In other business, the Barton County Commission:
• Heard and update on the Register of Deeds Office’s remote access program, which will allow those needing to research the office’s records from anywhere 24-7. Register of Deeds Marcia Johnson said the project has been in the works for several years and involved digitizing all the records, but is now ready to go after her staff was trained last week. The next step is for the county to set a fee schedule for the service. Johnson said the office no longer has hard copies of the records, but there are microfilm versions stored off-site.
• Approved the designations of Barton County financial institutions as official county depositories. The banks included are American State Bank, Community Bank of the Midwest, Farmers Bank and Trust, First Kansas Bank, Landmark Bank, Sunflower Bank, Wilson State Bank and Bank of the West. All have branches in at least one Barton County community.
• Heard an update on the activities of county departments from County Administrator Richard Boeckman.
• Was invited to a retirement reception for Judge Hannelore Kitts. The reception will be held from 2-4 p.m., Friday, Jan. 11, 2012, in Courtroom B, third floor, at the Barton County Courthouse, 1400 Main, Great Bend.
When John Edmonds walked into the Barton County Commission chambers Monday morning, he was greeted by fellow Commissioner Don Cates.
“Welcome to your last meeting,” Cates said. He was referring to the fact that Edmonds is leaving the commission to take his seat in the Kansas House of Representatives representing the 112th District.
During the meeting, the commission passed a resolution honoring its out-going member. “It has been helpful for me to serve beside you for these two years,” Cates said, adding he has learned a great deal during that time.
Commissioner Jennifer Schartz has worked with Edmonds since he was elected four years ago. “We didn’t always see eye to eye, but we’ve always worked well together,” she said.
She asked that he not forget what he learned at the county level. And, “be a strong voice for us here in Barton County” in Topeka.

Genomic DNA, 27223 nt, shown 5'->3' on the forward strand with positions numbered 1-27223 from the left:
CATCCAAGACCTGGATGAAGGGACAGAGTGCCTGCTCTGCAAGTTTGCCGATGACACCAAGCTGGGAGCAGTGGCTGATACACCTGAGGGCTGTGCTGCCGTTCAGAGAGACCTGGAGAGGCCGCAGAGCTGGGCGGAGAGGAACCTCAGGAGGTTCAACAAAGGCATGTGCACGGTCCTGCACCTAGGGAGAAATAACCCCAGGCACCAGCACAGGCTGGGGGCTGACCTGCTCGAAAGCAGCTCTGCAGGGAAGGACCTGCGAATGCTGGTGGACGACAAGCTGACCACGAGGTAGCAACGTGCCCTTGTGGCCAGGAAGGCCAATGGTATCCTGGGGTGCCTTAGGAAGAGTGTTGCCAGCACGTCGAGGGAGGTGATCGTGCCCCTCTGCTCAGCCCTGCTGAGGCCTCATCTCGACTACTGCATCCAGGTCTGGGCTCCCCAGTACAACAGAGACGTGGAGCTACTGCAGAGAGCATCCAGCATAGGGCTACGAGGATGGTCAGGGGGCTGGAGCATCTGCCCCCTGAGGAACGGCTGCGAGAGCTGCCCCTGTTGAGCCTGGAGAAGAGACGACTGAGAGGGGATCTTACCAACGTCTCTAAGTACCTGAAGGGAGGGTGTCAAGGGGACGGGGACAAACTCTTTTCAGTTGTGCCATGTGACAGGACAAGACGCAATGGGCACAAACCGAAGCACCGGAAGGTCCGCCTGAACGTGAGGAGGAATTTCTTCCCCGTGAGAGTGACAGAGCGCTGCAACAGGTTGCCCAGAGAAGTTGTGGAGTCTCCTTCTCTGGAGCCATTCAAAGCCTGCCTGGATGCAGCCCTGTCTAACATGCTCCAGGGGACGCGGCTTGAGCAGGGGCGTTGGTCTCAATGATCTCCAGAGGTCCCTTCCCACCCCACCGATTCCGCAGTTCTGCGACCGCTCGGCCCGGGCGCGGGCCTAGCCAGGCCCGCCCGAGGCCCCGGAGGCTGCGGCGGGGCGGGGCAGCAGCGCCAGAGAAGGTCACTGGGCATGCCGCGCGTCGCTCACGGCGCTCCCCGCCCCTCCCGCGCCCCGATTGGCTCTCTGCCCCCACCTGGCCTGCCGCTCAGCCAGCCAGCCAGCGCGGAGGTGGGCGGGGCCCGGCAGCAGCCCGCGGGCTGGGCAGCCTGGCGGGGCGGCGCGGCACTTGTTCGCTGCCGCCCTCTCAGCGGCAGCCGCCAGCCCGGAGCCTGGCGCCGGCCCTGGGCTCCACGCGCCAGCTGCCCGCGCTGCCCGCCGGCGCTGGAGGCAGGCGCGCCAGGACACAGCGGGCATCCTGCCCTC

“This four years has been interesting in ways I would never have guessed,” Edmonds said. It has also been educational for him and he vowed to take that knowledge to the Statehouse.
“We have not always viewed the world through the same lens,” Edmonds said of the fellow commissioners. “But, we’ve always tried to do the right thing.
“This will be four years that I will treasure,” he said. “I will remember this time fondly.”
Edmonds then took time to thank County Administrator Richard Boeckman and County Clerk Donna Zimmerman.
He also shook hands with his successor Don Davis. He said he regretted not being able to be at the meeting next week as Davis is sworn in as the next commissioner.
As Davis takes his oath in Great Bend, Edmonds will be sworn in for his new job in Topeka.
In November, Edmonds won the legislative post representing Barton County, defeating Democratic challenger Steve Muehleisen and write-in Republican Frank McKinney. This marks his second stint in the Legislature. Edmonds served as representative for 12 years and then “retired” in 2007 so he could battle cancer. He is now cancer free.
In the House, Edmonds is taking the seat held by Bill Wolf, R-Great Bend, who retired after serving since 2008.
Edmonds, a Certified Public Accountant, maintains an accounting practice in Great Bend. He holds a bachelor’s degree in economics from Kansas State University as well as a master’s degree in Accounting from the University of Missouri at Kansas City.
He is married to Dr. Marta Edmonds who owns and operates the Great Bend Children’s Clinic, and they live in rural Great Bend Township and are members of First Christian Church. They have one adult daughter and two granddaughters.